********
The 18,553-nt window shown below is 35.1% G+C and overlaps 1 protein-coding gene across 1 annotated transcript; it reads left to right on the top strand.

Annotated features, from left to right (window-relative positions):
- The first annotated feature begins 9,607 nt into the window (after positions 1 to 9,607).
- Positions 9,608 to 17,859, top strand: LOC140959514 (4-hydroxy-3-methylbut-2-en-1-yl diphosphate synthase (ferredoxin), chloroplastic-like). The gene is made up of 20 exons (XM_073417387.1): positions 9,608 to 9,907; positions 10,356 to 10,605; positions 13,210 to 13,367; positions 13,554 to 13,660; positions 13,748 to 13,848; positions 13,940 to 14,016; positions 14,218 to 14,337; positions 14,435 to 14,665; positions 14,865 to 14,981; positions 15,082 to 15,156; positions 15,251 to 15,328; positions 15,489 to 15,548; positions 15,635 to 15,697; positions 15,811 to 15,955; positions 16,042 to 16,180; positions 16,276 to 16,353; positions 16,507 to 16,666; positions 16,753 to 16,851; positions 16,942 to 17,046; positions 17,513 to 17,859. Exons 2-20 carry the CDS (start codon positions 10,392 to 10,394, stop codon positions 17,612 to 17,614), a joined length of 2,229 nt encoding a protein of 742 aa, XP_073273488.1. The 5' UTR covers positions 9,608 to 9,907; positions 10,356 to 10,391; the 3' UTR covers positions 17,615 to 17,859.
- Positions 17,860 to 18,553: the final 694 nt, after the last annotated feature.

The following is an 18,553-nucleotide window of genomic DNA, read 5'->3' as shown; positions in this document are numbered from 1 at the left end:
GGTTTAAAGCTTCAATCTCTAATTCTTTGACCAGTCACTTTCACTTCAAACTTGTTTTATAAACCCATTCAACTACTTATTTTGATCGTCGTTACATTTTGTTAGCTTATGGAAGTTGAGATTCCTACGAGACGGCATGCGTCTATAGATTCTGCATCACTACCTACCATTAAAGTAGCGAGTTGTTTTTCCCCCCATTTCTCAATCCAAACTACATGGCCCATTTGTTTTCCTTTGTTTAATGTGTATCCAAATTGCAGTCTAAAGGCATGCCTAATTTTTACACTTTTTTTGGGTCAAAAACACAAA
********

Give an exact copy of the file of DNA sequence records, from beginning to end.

The 18,553-nt window shown below is 35.1% G+C and overlaps 1 protein-coding gene across 1 annotated transcript; it reads left to right on the top strand.

Annotated features, from left to right (window-relative positions):
- The first annotated feature begins 9,607 nt into the window (after positions 1 to 9,607).
- Positions 9,608 to 17,859, top strand: LOC140959514 (4-hydroxy-3-methylbut-2-en-1-yl diphosphate synthase (ferredoxin), chloroplastic-like). The gene is made up of 20 exons (XM_073417387.1): positions 9,608 to 9,907; positions 10,356 to 10,605; positions 13,210 to 13,367; positions 13,554 to 13,660; positions 13,748 to 13,848; positions 13,940 to 14,016; positions 14,218 to 14,337; positions 14,435 to 14,665; positions 14,865 to 14,981; positions 15,082 to 15,156; positions 15,251 to 15,328; positions 15,489 to 15,548; positions 15,635 to 15,697; positions 15,811 to 15,955; positions 16,042 to 16,180; positions 16,276 to 16,353; positions 16,507 to 16,666; positions 16,753 to 16,851; positions 16,942 to 17,046; positions 17,513 to 17,859. Exons 2-20 carry the CDS (start codon positions 10,392 to 10,394, stop codon positions 17,612 to 17,614), a joined length of 2,229 nt encoding a protein of 742 aa, XP_073273488.1. The 5' UTR covers positions 9,608 to 9,907; positions 10,356 to 10,391; the 3' UTR covers positions 17,615 to 17,859.
- Positions 17,860 to 18,553: the final 694 nt, after the last annotated feature.

The following is an 18,553-nucleotide window of genomic DNA, read 5'->3' as shown; positions in this document are numbered from 1 at the left end:
GGTTTAAAGCTTCAATCTCTAATTCTTTGACCAGTCACTTTCACTTCAAACTTGTTTTATAAACCCATTCAACTACTTATTTTGATCGTCGTTACATTTTGTTAGCTTATGGAAGTTGAGATTCCTACGAGACGGCATGCGTCTATAGATTCTGCATCACTACCTACCATTAAAGTAGCGAGTTGTTTTTCCCCCCATTTCTCAATCCAAACTACATGGCCCATTTGTTTTCCTTTGTTTAATGTGTATCCAAATTGCAGTCTAAAGGCATGCCTAATTTTTACACTTTTTTTGGGTCAAAAACACAAA